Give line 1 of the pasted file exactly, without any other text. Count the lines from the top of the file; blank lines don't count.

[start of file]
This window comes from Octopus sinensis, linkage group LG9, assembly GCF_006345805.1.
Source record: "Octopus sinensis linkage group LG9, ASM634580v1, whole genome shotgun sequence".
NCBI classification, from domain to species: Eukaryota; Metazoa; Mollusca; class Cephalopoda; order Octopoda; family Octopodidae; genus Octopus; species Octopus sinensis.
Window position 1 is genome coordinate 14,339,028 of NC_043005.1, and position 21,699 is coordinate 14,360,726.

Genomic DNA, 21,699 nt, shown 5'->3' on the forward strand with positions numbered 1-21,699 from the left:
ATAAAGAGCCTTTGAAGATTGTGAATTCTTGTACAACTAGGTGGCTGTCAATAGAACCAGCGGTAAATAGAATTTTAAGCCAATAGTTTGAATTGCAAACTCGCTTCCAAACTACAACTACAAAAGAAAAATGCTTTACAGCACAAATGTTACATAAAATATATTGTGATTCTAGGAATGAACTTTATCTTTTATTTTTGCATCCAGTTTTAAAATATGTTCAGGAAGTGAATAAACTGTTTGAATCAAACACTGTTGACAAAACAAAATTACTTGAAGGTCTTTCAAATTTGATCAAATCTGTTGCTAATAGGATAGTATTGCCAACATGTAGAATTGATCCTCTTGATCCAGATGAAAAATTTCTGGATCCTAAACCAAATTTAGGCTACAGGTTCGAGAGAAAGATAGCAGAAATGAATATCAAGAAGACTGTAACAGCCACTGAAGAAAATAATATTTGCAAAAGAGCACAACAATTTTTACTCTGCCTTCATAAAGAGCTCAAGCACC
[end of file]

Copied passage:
This window comes from Octopus sinensis, linkage group LG9, assembly GCF_006345805.1.